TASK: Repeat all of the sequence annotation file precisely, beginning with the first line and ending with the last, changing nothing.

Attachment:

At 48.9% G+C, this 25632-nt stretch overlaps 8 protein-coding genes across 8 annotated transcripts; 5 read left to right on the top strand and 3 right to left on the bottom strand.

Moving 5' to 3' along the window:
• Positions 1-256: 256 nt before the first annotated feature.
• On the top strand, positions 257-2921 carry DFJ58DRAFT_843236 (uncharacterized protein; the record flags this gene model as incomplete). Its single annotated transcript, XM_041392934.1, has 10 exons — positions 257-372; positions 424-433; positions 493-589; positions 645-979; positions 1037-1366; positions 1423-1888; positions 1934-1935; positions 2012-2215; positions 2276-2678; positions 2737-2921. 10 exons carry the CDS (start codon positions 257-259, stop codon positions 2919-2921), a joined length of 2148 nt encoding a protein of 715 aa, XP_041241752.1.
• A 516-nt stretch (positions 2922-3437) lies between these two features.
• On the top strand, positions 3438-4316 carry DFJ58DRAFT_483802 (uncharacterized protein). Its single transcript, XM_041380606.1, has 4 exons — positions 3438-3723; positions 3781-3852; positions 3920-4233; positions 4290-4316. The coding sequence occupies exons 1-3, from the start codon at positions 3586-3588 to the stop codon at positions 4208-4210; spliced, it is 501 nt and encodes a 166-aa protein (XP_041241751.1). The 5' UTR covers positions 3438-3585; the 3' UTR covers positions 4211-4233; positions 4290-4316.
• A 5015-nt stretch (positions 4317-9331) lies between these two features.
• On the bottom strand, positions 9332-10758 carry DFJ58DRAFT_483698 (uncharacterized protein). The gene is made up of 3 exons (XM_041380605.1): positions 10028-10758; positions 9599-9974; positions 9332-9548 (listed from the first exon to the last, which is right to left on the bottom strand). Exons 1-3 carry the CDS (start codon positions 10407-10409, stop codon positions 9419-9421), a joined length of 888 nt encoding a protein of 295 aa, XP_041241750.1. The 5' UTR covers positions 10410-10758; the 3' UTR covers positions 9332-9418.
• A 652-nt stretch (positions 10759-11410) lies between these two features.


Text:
At 48.9% G+C, this 25632-nt stretch overlaps 8 protein-coding genes across 8 annotated transcripts; 5 read left to right on the top strand and 3 right to left on the bottom strand.

Moving 5' to 3' along the window:
• Positions 1-256: 256 nt before the first annotated feature.
• On the top strand, positions 257-2921 carry DFJ58DRAFT_843236 (uncharacterized protein; the record flags this gene model as incomplete). Its single annotated transcript, XM_041392934.1, has 10 exons — positions 257-372; positions 424-433; positions 493-589; positions 645-979; positions 1037-1366; positions 1423-1888; positions 1934-1935; positions 2012-2215; positions 2276-2678; positions 2737-2921. 10 exons carry the CDS (start codon positions 257-259, stop codon positions 2919-2921), a joined length of 2148 nt encoding a protein of 715 aa, XP_041241752.1.
• A 516-nt stretch (positions 2922-3437) lies between these two features.
• On the top strand, positions 3438-4316 carry DFJ58DRAFT_483802 (uncharacterized protein). Its single transcript, XM_041380606.1, has 4 exons — positions 3438-3723; positions 3781-3852; positions 3920-4233; positions 4290-4316. The coding sequence occupies exons 1-3, from the start codon at positions 3586-3588 to the stop codon at positions 4208-4210; spliced, it is 501 nt and encodes a 166-aa protein (XP_041241751.1). The 5' UTR covers positions 3438-3585; the 3' UTR covers positions 4211-4233; positions 4290-4316.
• A 5015-nt stretch (positions 4317-9331) lies between these two features.
• On the bottom strand, positions 9332-10758 carry DFJ58DRAFT_483698 (uncharacterized protein). The gene is made up of 3 exons (XM_041380605.1): positions 10028-10758; positions 9599-9974; positions 9332-9548 (listed from the first exon to the last, which is right to left on the bottom strand). Exons 1-3 carry the CDS (start codon positions 10407-10409, stop codon positions 9419-9421), a joined length of 888 nt encoding a protein of 295 aa, XP_041241750.1. The 5' UTR covers positions 10410-10758; the 3' UTR covers positions 9332-9418.
• A 652-nt stretch (positions 10759-11410) lies between these two features.